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I need to find a representation of $ [M \mathbin\sharp N] \in H_n(M \mathbin\sharp N) $ in terms of the fundamental classes $[M]$ and $[N]$. My idea is that $$ [M \mathbin\sharp N] = [M]+[N]$$

which is based on this MO question, whose answer is a little bit unclear to me because I never made use of triangulation for example.

To prevent some questions, The proof I gave for the fact that $M \mathbin\sharp N$ is orientable iff $M,N$ are, made use of the fact that removing an embedded euclidean nhbd doesn't change orientation behaviour. In fact I think that my question can be rephrased as a request for an homological proof of the orientation behaviour of the connected sum (even though there are lots of different ways to show this).

What I tried is to use the l.e.s of pair $(M \mathbin\sharp N , S^{n-1})$ together with M-V sequence of $M \vee N$ in order to "obtain" the plus, because by M-V we have an iso $$ H_n(M \vee N) \xleftarrow{incl_1 - incl_2} H_n(M) \oplus H_n(N) $$

and by l.e.s. pair we have a s.e.s. (some details can be found here)

$$\require{AMScd} \begin{CD} 0 @>>> H_n(M \mathbin\sharp N) @>>> H_n(M \mathbin\sharp N, S^{n-1}) @>>> H_{n-1}(S^{n-1}) @>>> 0 \\ @. @. @V{\cong}VV \\ @. @. \tilde{H}_n(M \mathbin\sharp N / S^{n-1}) \\ @. @. @V{\cong}VV \\ @. @. \tilde{H}_{n-1}(M \vee N) \end{CD}$$

But I'm unsure how to glue everything together, because the two inclusion with one minus sign would give to me exactly what i want, because I flip one orientation of one of the two manifolds. but these all are intuitive reasonings and I don't know how to formalise them properly.

$$ ++++ $$

following the comments below, it seems that a reasonable way to prove this is to show that $[M]+[N]$ has the characteristic property of the fundamental class. My problem now, (as I double-checked my computations) s that i dont0 have a valid proof for showing that $[M]$ and $[N]$ are elements of $H_n(M\sharp N)$, because trivially $M \not\subset M \sharp N$ obviously, so we need to find something that still represent $[M]$ i the homology group.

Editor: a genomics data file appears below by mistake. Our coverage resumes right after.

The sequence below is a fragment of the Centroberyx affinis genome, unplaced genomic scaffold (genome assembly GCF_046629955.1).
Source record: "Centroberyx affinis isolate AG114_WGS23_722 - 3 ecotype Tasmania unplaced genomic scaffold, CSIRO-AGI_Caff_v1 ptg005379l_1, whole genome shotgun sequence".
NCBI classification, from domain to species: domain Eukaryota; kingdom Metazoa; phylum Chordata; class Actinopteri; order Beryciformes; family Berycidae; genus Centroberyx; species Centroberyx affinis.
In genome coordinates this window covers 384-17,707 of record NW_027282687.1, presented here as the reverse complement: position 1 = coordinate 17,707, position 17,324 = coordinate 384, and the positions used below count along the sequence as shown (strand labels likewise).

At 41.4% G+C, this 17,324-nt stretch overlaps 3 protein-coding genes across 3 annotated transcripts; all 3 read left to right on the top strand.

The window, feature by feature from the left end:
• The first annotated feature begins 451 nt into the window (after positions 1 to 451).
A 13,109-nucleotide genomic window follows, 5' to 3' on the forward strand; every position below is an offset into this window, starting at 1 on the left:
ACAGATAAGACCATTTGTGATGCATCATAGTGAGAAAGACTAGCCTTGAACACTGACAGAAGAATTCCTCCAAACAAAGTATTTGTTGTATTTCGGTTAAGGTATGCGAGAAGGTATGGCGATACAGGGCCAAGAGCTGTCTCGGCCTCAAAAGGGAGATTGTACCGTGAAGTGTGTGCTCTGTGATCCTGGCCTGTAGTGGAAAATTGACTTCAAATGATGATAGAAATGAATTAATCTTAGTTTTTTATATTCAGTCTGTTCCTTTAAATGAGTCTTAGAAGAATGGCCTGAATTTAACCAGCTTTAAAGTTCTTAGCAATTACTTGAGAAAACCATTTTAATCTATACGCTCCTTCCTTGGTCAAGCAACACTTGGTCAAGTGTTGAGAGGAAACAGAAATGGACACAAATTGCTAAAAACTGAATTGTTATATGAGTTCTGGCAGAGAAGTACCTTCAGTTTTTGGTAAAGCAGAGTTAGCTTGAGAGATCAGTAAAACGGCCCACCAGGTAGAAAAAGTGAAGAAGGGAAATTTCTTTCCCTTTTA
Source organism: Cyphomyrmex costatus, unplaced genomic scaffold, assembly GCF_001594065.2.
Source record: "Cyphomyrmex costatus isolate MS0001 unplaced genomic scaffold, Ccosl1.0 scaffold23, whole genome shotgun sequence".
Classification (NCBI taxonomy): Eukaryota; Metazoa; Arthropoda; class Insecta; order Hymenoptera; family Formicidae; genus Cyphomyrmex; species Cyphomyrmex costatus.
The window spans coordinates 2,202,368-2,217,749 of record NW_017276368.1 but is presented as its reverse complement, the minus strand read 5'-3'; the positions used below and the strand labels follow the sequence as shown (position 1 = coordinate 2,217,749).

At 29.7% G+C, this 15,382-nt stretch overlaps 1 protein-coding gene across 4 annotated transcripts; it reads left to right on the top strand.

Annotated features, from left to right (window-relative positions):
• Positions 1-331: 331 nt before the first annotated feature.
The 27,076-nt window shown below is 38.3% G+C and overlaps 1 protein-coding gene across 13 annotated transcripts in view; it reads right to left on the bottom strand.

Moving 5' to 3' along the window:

An idea was to use Poincaré Duality (see comments) to have a map $H_n(M) \to H_n(M \sharp N)$ but now the problem is that I don't know how to work with such image, because I don't have much control on how does the composition behave. At least, that's my problem right now

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    $\begingroup$ What about checking that $[M]+[N]$ gives you the local orientation generator on each point and concluding $[M\#N]=[M]+[N]$ from the uniqueness of the orientation class? See Hatcher Lemma 3.27. $\endgroup$ – archipelago May 26 '15 at 12:08
  • $\begingroup$ @archipelago I worked your idea a little bit, and it seems leading somewhere, but I cannot prove rigorously the characterising property in the case of points of $S^{n-1}$ (the one identified by the equivalence relation), could you elaborate a little bit this point? $\endgroup$ – Riccardo May 26 '15 at 15:39
  • $\begingroup$ In my humble opinion, the cleanest way is to construct the connected sum properly not to have issues on the gluing sphere, e.g. like in maths.ed.ac.uk/~aar/papers/kervmiln.pdf on the second half of page 505. $\endgroup$ – archipelago May 26 '15 at 16:14
  • $\begingroup$ @archipelago ok, I think the only missing proof in my reasoning is how to prove that $[M]+[N]$ is in fact an element of $H_n(M \sharp N)$. It is sufficient to check that $[M]$ and $[N]$ are in it, but I don't know how to show it, at the beginning I though about an "extending by zero" argument, but I feel that it's very sloppy and I cannot convince myself that's correct $\endgroup$ – Riccardo May 26 '15 at 20:27
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    $\begingroup$ You should probably define what $[M]$ and $[N]$ even mean in $H_*(M\#N)$. There are no natural inclusions $M$ or $N$ to $M\#N$. In fact there are not even say degree 1 maps from say a torus to the connect sum of two tori. There are in fact natural maps from $M\#N$ to $M$ or $N$ and if you define $\cap[M]$ and $\cap[N]$ using these maps and Poincare duality you should get the desired result. $\endgroup$ – PVAL-inactive May 26 '15 at 22:02

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